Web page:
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Here’s what UConn women’s basketball star Paige Bueckers faces, according to Hartford Hospital doctor

The college basketball world was stunned after it was announced on Wednesday that UConn women’s star Paige Bueckers will miss the 2022-23 season with a torn ACL.

Bueckers sustained the injury to her left knee during a pickup game Monday and will undergo surgery Friday at UConn Health, according to a team release. An update on the timeline for her recovery will be provided following the procedure.


The 5-foot-11 guard missed 19 games last season after suffering an anterior tibial plateau fracture and lateral meniscus tear in the same left knee. After a rehab period of just over two months, from surgery Dec. 13 to her return to action Feb. 25, she picked up where she left off, averaging 14.6 points, 4.0 rebounds, 3.9 assists and 1.5 steals per game.

The former No. 1 overall recruit coming out of high school in 2020, Bueckers also suffered an ankle injury during her sophomore year of high school and a stress reaction in her right leg due to overuse as a senior.


Bueckers decided to stay in Storrs this summer, hoping to get stronger and prevent injury. Then, this setback happened.

“We’re all devastated for Paige,” UConn coach Geno Auriemma said. “She’s worked really hard to get stronger and healthier this offseason, and this is an unfortunate setback. Paige is obviously an amazing basketball player but she’s a better person and teammate and it’s really unfortunate that this has happened to her.”

Bueckers received nine individual awards and recognitions during her freshman season at UConn. She became the first freshman to ever win any of the major national women’s college player of the year awards when she claimed all four she was eligible for-- the Naismith, AP, USBWA, and Wooden awards in 2021.

Dr. Kris Ware, an orthopedic surgeon at the bone and joint institute at Hartford Hospital spoke about what an ACL injury could mean for her career.

What is the anterior cruciate ligament (ACL) and why is it important?

Ware: The ACL is one of four main stabilizing ligaments of the knee. It helps to control rotation of the knee, and also forward translation of the shin bone on the thigh bone. The most common mechanism of injury is exactly what (Bueckers) had, was a noncontact injury, where there’s kind of a sudden deceleration, and maybe a little bit of pivoting. When you tear your ACL, the ACL unfortunately won’t heal on its own. And so for a high-level athlete, you really wouldn’t expect that you’d be able to go back to sports without a reconstruction.

After that reconstruction, what is the typical timetable for recovery? Is it faster for athletes?

Ware: High-level athletes will get immediate treatment as far as athletic training, physical therapy – which I think helps with their recovery. So the college athletes and the professional athletes, they have athletic trainers and physical therapists that are working with them. That being said, the return to sports is still six to 12 months. And we know that return to sports before nine months does carry an increased risk of reinjury.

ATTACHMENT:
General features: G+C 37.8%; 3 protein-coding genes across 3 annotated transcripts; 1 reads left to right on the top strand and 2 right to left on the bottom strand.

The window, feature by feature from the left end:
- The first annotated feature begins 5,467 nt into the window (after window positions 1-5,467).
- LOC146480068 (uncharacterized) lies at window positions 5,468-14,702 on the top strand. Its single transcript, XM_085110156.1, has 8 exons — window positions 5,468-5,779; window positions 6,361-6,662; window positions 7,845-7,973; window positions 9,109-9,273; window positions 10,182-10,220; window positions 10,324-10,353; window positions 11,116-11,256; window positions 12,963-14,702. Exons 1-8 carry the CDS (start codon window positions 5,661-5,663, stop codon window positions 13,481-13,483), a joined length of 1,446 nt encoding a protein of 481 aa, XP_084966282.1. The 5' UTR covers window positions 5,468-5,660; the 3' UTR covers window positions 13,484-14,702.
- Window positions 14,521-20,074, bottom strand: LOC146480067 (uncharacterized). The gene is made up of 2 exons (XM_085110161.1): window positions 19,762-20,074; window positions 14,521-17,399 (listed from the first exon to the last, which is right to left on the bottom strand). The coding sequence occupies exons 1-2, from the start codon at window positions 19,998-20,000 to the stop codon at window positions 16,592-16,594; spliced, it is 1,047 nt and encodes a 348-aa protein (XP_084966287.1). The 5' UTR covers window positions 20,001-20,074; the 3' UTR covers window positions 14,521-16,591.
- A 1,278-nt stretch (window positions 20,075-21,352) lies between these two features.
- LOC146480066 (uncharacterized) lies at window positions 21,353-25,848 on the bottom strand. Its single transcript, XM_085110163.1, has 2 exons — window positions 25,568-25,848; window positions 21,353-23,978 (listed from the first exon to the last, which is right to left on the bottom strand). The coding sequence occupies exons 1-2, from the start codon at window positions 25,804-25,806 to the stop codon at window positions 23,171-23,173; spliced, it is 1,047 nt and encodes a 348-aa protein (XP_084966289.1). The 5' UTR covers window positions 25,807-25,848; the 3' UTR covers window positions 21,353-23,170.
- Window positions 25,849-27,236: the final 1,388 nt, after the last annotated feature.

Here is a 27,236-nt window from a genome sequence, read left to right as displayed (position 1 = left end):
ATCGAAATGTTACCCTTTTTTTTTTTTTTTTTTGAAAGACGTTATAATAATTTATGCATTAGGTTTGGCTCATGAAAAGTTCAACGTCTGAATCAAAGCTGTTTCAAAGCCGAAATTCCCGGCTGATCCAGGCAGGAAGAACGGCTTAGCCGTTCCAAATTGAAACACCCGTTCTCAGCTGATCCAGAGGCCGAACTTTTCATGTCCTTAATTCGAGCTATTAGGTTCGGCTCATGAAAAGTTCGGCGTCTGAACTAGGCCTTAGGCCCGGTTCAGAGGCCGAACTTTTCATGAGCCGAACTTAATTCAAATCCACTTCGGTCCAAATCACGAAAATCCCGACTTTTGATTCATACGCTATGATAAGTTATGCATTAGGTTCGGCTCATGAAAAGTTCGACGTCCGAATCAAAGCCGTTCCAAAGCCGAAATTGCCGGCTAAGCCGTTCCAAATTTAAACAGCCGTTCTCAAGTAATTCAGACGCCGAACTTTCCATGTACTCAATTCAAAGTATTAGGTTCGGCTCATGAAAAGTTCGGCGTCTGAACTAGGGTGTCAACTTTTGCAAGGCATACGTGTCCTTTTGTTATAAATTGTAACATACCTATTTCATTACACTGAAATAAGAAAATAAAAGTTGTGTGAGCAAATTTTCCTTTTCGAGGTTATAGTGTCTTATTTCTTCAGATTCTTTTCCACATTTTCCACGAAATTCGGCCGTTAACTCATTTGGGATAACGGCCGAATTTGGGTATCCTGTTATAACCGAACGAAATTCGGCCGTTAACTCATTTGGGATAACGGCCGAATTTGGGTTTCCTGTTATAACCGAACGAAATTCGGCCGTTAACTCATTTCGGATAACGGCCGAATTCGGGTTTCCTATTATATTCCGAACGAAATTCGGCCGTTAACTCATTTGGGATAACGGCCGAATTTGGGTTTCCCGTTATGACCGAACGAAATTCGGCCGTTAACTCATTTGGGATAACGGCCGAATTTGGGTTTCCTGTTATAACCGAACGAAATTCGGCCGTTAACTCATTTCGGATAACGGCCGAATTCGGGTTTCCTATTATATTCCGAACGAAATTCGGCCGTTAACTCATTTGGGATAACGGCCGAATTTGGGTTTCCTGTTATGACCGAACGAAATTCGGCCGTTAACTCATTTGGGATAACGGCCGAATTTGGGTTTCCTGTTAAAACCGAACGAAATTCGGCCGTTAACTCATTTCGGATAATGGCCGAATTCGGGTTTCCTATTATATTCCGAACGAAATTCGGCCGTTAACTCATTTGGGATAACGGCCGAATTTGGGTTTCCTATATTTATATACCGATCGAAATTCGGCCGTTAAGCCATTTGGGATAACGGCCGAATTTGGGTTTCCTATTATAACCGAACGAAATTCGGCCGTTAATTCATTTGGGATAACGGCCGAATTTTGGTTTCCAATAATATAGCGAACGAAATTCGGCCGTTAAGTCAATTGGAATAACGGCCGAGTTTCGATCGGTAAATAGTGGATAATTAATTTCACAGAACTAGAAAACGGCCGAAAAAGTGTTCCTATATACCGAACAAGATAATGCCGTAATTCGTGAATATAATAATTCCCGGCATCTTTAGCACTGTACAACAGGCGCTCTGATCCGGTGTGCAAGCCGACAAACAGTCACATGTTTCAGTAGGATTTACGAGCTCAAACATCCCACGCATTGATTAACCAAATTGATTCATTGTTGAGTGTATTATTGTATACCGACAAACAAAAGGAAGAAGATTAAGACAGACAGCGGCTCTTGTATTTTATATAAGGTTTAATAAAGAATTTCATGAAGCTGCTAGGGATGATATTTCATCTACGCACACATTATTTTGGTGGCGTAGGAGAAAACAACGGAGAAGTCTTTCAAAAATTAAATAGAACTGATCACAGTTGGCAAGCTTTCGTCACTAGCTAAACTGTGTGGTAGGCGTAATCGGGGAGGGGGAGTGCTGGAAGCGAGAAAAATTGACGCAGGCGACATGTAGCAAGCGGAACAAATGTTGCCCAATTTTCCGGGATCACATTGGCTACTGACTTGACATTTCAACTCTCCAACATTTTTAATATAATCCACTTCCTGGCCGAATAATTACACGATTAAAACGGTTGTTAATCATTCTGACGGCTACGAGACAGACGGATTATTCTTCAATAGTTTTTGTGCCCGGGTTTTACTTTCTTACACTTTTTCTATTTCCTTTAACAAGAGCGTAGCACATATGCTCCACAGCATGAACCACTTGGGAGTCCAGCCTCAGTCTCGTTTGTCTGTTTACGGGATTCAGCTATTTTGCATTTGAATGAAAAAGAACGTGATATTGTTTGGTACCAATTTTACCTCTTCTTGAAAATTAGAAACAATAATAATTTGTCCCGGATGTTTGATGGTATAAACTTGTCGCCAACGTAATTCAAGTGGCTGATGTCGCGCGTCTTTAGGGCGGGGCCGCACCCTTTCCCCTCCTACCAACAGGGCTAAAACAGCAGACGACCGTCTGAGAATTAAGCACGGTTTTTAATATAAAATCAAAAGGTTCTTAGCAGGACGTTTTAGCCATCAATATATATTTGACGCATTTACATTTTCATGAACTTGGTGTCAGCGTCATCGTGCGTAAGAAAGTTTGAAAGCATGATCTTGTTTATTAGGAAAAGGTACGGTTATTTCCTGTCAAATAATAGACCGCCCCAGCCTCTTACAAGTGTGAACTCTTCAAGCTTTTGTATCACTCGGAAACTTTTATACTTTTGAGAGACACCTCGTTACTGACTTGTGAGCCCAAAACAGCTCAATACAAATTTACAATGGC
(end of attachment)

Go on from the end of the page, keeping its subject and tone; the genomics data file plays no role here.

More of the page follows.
The biggest part of it is there’s individual factors where some people seem to recover their strength faster than others – more than just their strength, their agility and their coordination. Those things need to come back before you can return to sport safely.

Why is a torn ACL such a common injury?

Ware: Because the non-contact pivoting motion tends to place a lot of stress on the ACL and there’s usually not a precipitating symptom that causes you to protect it. And I think that’s mainly why we see a lot of ACL tears.

Would previous injuries have increased Bueckers’ risk?

Ware: I think that they’re separate. I don’t think that the tibial plateau and meniscus tear increased her risk for her ACL injury. The reports that I saw were that she had her strength back, she felt like she was stronger than ever. She felt like she was doing well. And so assuming that she went through all the rehab and was doing very well, it probably didn’t increase her risk of ACL injury.

Could overworking her body have increased her risk for the ACL tear?


Ware: Fatigue can. So if you get to a point where you’re fatigued, and we see this especially in like alpine skiing, but I’m sure that it’s in many other sports, where fatigue results in increased risk that you’re going to have an ACL tear.

Will the ACL injury affect her later in her career?

Ware: Not everyone gets back to play after an ACL reconstruction, unfortunately. Usually, once people have regained their strength and their coordination and agility, we can expect that they will do well once they’ve returned to sports. Down the road, she will be at a higher risk for arthritis. We know after an ACL tear, whether or not you have an ACL reconstruction, there is a higher risk for arthritis. And then there is that risk that she does not get back to the level that she was playing at before.